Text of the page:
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Discovery DHQ 6 Inch Dobsonian

 


 

Price:  $339.00

Design:  6 inch Dobsonian operating at f/8.

Description: Medium reflector on a Dobsonian mount. It ships with two Plossl eyepieces (25mm and 10mm) and a 6x30 finder scope. 

 

The Review

I have been an active amateur for over twenty five years and  owned about 15 scopes in this period  ranging from modest home brew Dobsonians to a 3.5” Questar. In addition I have had numerous opportunities to use other scopes of all sizes and types ranging from 2.4” to 14” in size and from AP to Tasco on the manufactures end. In the past several years I downsized my collection to retain the only some smaller more portable scopes but realized I got too zealous in these efforts. I decided to get back a little aperture (with portability) and, after a little homework ( which included a make vs. buy decision), elected to purchase a 6” Discovery DHQ. Thus far I think I made a very good decision.

The scope was received in five business days from the order date and arrived in perfect condition. Assembly was easy and rapid, but I’ve been down this road several times before. The instructions included, in my opinion, would be clear enough for any rookie to follow without  need to use  four letter epithets.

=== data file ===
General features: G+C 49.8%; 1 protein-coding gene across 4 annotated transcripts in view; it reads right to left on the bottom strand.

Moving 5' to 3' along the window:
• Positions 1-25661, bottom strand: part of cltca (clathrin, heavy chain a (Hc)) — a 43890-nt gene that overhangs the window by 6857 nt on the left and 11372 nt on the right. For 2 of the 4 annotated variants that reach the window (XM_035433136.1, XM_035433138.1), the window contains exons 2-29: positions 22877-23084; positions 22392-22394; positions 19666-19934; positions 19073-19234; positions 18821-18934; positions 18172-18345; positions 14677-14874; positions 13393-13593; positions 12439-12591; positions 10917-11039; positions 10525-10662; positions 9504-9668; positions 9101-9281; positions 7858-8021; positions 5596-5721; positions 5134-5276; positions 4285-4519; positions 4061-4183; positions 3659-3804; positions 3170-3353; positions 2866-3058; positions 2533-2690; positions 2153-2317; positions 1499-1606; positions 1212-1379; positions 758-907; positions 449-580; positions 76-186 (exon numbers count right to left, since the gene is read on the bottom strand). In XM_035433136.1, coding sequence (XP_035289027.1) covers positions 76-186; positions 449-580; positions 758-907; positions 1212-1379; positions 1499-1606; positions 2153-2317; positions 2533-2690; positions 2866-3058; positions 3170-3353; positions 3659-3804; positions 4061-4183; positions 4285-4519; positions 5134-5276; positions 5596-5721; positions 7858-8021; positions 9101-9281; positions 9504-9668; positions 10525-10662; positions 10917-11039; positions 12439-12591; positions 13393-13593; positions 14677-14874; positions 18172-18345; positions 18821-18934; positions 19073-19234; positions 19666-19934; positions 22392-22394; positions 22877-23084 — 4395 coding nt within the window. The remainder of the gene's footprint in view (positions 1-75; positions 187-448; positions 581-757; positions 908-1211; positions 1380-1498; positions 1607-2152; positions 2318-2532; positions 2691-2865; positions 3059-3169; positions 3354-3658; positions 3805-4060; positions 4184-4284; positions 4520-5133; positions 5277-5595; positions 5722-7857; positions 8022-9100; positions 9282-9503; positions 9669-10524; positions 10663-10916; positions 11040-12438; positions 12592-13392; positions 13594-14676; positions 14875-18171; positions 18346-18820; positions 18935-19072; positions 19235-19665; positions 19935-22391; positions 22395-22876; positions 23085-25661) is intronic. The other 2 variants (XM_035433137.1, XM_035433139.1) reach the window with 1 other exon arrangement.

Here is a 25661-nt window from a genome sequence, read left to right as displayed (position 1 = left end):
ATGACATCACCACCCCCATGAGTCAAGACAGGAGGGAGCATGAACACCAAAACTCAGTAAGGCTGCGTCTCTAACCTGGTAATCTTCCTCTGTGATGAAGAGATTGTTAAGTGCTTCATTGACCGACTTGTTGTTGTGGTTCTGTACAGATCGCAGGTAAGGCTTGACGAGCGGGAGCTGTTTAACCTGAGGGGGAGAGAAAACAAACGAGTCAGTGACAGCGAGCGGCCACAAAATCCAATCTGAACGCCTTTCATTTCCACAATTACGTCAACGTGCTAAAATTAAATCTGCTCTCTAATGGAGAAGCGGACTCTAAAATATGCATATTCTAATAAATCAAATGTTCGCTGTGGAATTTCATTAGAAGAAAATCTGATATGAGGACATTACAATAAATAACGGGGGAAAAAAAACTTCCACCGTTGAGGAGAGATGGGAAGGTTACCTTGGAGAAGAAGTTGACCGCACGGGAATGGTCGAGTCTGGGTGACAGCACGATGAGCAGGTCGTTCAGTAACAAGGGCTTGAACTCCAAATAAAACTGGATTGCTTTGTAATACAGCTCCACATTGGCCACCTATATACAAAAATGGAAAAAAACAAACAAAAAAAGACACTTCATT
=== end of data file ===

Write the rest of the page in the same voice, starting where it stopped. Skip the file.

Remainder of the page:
Mechanics and Design

They are some nice touches to the Discovery scopes. The ground boards have a nylon bushing to prevent enlargement of the central bolt hole for the azimuth axis. In addition there is a center teflon pad, bored through to accept the bolt, that absorbs the weight over this part of the mount. Azimuth motions were good right from the box , but I found that a single slim washer from a milk jug placed over the center teflon pad improved the motion to excellent. A washer cut from a thicker jug proved to be a bit too much - so it was pretty close to perfect right from the factory.

The altitude motion was equally smooth and the scope can be adjusted for balance by using the sliding bearings, which are standard for the DHQ models. My personal preference was not to be bothered by having to adjust bearings when eyepiece weight changes dictated the need. To avoid this problem I set the bearings in a best balance position with a common eyepiece and then installed tension springs on the bolt for each bearing  (Sears Hardware was my source). The spring tension can be adjusted if needed via turnbuckles attached to the opposite ends of the springs. The turnbuckles themselves fasten with a hook to screen door handles located on each side of the rocker box. The handles are also serve to transport the base. This arrangement gave me exactly what I desired.

 The focuser has some of the smoothest motion I had ever experienced from a “non-premium” model. This appears to be the same model they use in their 8" DHQ scopes. I can detect no image shift. I did note that the focuser tube came quite close to jutting into the optical path. This might present a problem with some eyepieces but I have had no problem with several different types that I have used with the scope so far. This includes TV Plossls, both old and new Celestron silver top Plossls, generic Orthoscopics ( real close though!), Brandons, and Meade RG Erfles)